The partner glanced at it and told the of counsel to stick it in there. She handed it to me, and told me to stick it in there. I stuck it in there, but I didn’t know what it was.
Of course, I knew the general rule that you’re not allowed to put math into a contract, you have to put it into plain English. So that’s what I tried to do: “the Pre-determined Selling Price shall be determined by a formula in which the numerator shall be the amount of the Settlement Price and the denominator shall be one added to the amount of the Sales Price multiplied by the First Pre-Settlement Price minus the Third Sub-Corporation Preliminary Offering Variable…”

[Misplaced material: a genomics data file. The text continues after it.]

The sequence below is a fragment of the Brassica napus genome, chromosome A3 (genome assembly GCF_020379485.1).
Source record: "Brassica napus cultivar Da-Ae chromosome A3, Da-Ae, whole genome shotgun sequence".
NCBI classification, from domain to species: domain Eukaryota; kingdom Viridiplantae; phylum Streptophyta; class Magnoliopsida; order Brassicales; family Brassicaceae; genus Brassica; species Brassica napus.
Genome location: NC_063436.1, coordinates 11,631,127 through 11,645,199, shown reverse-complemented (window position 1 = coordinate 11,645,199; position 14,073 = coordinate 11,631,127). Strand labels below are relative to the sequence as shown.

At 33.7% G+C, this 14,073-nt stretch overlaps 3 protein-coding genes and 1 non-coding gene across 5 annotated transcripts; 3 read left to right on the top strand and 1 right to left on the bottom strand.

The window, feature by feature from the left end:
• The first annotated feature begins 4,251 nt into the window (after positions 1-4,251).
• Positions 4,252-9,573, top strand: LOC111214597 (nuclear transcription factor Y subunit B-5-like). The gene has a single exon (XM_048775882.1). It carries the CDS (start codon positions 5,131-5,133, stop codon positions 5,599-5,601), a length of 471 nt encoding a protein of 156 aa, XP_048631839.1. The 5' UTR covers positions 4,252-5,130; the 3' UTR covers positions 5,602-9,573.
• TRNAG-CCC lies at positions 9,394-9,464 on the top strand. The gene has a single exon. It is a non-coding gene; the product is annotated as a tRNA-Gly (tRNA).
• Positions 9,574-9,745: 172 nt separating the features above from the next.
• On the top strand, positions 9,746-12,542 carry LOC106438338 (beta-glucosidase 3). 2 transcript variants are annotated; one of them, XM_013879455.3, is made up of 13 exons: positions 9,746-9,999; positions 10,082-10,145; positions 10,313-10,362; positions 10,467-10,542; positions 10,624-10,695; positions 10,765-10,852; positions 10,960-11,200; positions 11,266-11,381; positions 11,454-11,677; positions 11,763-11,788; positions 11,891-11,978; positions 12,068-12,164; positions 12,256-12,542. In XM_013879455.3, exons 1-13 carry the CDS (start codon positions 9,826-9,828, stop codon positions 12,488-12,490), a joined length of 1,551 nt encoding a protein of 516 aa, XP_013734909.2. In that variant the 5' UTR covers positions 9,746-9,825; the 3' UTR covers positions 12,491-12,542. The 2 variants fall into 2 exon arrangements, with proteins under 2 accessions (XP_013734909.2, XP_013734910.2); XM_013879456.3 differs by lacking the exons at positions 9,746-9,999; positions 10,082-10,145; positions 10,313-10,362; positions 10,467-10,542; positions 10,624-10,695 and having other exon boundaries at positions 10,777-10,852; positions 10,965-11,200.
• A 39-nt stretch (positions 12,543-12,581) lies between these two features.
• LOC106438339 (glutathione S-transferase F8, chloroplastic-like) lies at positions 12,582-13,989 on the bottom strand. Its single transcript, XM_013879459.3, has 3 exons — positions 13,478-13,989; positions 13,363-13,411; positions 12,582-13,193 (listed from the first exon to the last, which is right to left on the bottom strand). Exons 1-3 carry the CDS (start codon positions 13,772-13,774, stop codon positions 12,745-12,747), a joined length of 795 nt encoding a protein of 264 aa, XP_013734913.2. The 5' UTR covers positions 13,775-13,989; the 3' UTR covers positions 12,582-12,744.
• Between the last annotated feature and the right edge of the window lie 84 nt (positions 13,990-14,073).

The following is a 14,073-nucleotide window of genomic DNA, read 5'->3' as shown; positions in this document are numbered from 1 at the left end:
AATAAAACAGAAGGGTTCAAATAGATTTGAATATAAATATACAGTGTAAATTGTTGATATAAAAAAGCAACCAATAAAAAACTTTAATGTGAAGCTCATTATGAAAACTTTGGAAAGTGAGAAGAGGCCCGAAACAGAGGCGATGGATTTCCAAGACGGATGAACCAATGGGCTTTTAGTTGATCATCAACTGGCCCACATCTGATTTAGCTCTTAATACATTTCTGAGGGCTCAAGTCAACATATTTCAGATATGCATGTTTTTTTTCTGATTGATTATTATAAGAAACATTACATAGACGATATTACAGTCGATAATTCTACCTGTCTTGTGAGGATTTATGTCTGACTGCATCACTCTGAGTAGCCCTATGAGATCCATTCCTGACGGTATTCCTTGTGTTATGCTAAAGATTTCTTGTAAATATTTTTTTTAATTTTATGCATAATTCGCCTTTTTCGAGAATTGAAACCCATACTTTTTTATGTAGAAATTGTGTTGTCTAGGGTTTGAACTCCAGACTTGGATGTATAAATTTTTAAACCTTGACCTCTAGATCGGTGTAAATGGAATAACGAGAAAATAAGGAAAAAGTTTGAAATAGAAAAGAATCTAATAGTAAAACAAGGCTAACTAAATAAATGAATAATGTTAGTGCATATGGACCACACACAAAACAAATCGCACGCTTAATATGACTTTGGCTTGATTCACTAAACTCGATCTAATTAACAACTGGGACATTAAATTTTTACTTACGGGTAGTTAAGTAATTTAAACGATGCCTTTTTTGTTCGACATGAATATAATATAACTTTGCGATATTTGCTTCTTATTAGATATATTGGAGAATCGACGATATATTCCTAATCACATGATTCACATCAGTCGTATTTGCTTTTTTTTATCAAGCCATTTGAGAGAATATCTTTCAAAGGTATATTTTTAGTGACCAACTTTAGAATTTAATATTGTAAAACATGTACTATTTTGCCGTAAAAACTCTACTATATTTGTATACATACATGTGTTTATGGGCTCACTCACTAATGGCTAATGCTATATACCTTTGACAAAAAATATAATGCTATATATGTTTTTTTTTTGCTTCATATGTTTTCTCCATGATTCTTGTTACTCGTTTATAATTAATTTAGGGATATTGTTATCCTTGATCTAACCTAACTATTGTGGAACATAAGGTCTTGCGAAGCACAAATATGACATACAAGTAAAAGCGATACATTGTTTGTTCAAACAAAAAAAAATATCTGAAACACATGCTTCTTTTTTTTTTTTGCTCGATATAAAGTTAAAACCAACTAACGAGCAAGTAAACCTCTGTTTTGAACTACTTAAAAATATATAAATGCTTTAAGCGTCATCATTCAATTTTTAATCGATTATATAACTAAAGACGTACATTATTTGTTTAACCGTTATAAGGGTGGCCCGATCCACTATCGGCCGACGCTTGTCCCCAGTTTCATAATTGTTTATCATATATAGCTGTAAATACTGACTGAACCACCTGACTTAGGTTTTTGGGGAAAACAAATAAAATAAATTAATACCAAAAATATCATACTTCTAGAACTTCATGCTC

You get the idea. I had no idea what I was doing. I tried, a few times, inserting numbers, just to see what would happen. The first time I got something like one hundred billion dollars. I knew I’d done something wrong. The second time I got something like 0.000125782 dollars.
I should add that it was late at night and I’d been wearing the same wool suit for 17 hours.
I gave up and handed it nonchalantly to the of-counsel. No biggie. I’d “taken a stab at it.” She might yell at me, but she’d know what to do. If she had to, she’d fix it herself.
But she didn’t.
I watched her disappear into the partner’s office, then return. Her face was set. She approached my desk and plopped the offending passage down in front of me.
Read Full Post »